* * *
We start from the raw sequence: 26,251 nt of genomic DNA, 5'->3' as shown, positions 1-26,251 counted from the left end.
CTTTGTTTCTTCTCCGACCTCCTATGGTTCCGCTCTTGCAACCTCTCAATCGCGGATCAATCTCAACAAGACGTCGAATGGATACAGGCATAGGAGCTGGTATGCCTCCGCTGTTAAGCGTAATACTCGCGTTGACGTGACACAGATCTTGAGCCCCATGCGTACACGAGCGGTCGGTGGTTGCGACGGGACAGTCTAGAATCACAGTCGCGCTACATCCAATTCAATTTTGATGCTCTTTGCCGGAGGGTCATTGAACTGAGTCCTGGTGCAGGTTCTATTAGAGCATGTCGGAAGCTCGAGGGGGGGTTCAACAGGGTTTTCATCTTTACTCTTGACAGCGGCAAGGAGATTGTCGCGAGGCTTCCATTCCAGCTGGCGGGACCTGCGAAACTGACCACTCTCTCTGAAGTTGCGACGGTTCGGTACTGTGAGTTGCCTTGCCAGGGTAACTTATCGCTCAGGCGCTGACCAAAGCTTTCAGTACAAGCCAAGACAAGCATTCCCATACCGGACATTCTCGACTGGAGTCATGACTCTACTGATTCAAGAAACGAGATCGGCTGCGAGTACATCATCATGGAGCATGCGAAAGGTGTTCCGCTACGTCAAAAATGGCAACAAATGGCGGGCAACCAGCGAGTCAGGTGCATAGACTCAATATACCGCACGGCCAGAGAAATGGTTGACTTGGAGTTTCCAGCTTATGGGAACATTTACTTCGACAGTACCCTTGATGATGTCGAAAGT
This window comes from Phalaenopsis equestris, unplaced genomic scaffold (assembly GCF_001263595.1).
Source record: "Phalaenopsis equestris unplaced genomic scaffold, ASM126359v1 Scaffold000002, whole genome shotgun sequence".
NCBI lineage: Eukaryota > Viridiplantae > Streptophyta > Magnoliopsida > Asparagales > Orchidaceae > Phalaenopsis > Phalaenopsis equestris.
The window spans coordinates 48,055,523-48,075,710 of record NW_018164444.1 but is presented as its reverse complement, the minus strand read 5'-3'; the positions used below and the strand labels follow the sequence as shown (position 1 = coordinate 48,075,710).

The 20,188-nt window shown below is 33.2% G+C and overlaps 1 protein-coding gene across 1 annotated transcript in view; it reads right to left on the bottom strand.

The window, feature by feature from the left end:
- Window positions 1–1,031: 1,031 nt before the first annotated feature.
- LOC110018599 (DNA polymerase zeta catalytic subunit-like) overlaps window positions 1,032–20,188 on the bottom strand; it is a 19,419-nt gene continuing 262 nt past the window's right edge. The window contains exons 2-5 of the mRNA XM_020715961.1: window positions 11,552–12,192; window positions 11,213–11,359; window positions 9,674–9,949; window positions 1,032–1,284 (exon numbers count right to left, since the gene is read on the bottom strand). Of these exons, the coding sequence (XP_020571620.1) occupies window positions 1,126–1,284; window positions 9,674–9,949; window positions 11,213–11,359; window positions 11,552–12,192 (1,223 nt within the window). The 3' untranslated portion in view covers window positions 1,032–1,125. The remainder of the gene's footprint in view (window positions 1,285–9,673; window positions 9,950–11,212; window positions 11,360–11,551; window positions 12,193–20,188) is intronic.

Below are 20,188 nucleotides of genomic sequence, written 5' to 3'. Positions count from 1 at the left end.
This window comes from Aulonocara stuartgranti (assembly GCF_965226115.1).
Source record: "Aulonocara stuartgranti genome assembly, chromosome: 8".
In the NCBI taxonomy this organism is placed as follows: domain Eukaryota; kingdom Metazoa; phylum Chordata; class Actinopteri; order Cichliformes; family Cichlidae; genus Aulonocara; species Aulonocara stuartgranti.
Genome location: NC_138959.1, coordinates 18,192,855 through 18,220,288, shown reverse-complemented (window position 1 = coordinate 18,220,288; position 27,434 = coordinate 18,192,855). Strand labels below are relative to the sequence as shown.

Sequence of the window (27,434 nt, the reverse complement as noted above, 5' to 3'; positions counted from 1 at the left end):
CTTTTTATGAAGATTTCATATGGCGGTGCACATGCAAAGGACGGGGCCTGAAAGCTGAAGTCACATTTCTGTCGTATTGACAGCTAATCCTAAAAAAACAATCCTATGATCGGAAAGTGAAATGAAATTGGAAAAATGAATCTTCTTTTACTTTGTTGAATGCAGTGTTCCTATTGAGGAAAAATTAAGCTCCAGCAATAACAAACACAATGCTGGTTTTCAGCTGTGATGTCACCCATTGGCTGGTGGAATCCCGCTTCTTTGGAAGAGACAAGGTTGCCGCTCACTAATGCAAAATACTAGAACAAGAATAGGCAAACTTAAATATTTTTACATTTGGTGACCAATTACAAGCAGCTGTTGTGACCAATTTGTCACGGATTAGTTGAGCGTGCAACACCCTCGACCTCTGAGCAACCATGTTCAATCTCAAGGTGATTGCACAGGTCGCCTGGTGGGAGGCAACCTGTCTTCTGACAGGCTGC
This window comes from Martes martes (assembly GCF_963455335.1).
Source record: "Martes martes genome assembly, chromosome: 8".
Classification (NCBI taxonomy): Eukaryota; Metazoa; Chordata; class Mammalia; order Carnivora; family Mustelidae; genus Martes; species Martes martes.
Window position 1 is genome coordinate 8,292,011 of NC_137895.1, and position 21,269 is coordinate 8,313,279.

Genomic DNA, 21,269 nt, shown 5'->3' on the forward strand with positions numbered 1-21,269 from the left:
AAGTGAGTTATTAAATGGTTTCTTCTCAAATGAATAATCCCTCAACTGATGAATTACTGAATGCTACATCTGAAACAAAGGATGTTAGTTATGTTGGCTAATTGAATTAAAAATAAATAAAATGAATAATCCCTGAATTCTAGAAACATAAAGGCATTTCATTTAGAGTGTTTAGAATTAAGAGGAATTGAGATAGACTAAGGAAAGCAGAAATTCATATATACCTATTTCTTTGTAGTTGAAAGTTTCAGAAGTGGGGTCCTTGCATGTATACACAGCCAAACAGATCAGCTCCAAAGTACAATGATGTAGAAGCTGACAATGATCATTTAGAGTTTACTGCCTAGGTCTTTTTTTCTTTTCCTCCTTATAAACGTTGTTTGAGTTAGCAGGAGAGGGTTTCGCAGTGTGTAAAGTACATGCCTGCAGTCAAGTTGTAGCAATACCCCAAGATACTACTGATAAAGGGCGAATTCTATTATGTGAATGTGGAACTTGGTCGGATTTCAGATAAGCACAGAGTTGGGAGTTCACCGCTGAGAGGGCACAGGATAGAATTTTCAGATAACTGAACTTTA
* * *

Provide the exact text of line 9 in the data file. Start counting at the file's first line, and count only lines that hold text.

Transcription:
- Window positions 1–1,031: 1,031 nt before the first annotated feature.